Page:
thousands of requests each year and only invest in
two or three.
The managers who invest these funds are great at
finding oysters that will produce pearls. They
usually are very bright, well educated and extremely
arrogant. Tread lightly here and I highly recommend
you go another direction if you can.
Our personal favorite. This is where two companies
with parallel interests get together based on their
They have the money…you
have the plan.
You have the product…they
have the distributors.
Do your homework. Seek out companies with parallel
interests to your own. You have the world's best
new phone design and they are AT&T. This
requires much more research than simply asking for a
loan. Most of these partners will settle for 20% to
40% equity in your company. Be careful to protect
your ideas by having any potential partners sign a
Small Business Administration
A tremendous resource, but the paperwork can be
tiring. This is a great place to look. The SBA has
many different programs. Your local bank should have
an SBA loan officer who can explain them to you.
Small Business Investment Corporation
Hi-bred is a close description. These firms leverage
their private capital into government money to form
a sort of venture capital fund. Most SBICs are part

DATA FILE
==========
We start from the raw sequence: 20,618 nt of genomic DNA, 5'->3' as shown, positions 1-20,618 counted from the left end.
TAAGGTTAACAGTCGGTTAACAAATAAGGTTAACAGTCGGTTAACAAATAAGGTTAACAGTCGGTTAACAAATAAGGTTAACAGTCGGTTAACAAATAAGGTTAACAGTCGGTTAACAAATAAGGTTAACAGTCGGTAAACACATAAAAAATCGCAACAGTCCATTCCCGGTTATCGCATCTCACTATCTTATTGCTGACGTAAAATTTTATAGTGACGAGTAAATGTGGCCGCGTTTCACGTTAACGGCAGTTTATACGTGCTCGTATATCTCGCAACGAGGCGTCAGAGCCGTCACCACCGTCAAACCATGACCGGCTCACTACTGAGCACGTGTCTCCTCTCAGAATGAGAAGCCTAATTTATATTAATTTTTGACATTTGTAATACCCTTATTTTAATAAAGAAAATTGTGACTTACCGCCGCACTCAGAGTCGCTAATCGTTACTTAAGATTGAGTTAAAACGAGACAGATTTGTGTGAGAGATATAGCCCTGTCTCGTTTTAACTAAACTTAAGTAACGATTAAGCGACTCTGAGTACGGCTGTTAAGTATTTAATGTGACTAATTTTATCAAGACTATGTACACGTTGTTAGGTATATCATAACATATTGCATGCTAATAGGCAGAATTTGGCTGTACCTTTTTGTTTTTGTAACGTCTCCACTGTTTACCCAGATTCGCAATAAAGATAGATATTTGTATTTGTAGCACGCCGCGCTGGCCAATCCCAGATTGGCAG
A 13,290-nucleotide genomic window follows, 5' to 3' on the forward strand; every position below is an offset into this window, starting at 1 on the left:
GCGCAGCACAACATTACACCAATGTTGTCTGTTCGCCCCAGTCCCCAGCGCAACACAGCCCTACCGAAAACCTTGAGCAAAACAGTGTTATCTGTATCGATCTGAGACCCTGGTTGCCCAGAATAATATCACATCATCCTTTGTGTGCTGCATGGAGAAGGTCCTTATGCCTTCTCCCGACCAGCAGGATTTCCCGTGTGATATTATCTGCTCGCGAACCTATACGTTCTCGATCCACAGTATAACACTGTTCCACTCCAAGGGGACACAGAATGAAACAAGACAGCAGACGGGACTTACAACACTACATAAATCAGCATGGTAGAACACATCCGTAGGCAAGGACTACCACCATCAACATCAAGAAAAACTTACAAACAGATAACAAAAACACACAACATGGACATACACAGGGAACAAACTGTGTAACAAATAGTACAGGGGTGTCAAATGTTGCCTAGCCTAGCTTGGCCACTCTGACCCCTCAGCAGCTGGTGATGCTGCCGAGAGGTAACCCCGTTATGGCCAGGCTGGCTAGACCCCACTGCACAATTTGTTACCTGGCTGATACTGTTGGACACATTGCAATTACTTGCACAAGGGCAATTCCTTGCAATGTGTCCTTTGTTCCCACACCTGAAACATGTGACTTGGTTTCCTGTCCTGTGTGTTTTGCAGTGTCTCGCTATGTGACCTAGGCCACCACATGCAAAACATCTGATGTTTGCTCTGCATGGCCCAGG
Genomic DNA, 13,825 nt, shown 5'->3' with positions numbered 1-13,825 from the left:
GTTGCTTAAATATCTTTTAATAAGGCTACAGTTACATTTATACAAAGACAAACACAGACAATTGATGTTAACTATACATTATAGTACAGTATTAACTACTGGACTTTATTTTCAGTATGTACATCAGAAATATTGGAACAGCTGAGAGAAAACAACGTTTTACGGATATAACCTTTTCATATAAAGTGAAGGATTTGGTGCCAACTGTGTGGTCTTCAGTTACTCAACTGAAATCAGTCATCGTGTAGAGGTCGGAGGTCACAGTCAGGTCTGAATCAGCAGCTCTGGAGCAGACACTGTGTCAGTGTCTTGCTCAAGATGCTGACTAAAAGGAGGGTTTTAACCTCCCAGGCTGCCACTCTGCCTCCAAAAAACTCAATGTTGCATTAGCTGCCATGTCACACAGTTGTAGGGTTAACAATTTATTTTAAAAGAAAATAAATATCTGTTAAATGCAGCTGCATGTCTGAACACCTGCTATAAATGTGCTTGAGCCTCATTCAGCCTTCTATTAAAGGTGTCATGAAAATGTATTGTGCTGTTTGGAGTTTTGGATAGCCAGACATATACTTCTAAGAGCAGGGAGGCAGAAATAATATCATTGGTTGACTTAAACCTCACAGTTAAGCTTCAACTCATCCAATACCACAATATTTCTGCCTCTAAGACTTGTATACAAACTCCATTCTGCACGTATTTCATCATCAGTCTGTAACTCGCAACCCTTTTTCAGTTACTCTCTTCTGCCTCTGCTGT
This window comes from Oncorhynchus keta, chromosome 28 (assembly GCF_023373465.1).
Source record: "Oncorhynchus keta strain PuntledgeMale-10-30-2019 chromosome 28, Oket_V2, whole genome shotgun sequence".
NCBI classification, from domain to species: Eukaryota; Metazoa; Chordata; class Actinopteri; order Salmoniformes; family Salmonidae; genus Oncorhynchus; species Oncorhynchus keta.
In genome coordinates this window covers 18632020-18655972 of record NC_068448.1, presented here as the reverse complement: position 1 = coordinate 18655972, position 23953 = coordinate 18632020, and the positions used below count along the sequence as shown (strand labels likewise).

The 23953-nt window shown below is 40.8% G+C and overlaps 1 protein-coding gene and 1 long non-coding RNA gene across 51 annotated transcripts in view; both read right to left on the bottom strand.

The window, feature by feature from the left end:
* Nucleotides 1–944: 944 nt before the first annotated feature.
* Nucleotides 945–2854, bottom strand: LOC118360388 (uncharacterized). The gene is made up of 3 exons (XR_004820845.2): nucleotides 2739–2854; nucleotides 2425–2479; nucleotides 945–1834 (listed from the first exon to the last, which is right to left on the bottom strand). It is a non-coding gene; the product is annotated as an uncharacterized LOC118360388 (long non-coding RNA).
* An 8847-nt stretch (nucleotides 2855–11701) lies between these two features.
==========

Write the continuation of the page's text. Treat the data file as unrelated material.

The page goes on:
of commercial banks. They offer both long term loans
and equity participation. They are generally
conservative in the placements, investing only in
established companies for management buyouts, funds
to go public, strategic partnerships and bridge
This is a short term debt instrument typically
issued from 2 to 270 days. An issue is normally a
promissory note that is unsecured and discounted
from its face value. The issue is usually backed by
a letter of credit or some other from of credit
guarantee. The company may pledge assets to obtain a
credit guarantee which is then leveraged into an
issue of commercial paper.
Letters of Credit
Issued to your funding source on your behalf, as a
guarantee that you will pay. If you don't pay
the issuer does. Your bank might issue the L/C based
on your pledge of a receivable or other hard asset.
An age old method of financing. Funds are advanced
against goods sold, accepted and not yet paid for.
Normal advances on accounts receivable are 80% to
90%. The lenders are looking for ninety (90) days or
less to be paid. Funding is available for older
accounts receivable, but the rates take a dramatic
Purchase Order Advances
Leveraging your future. If you have purchase orders
with your customer base, you may be able to get
advances towards their completion. The typical
advance is less than 50%, and the rates are very
high. Don't choose this one unless there's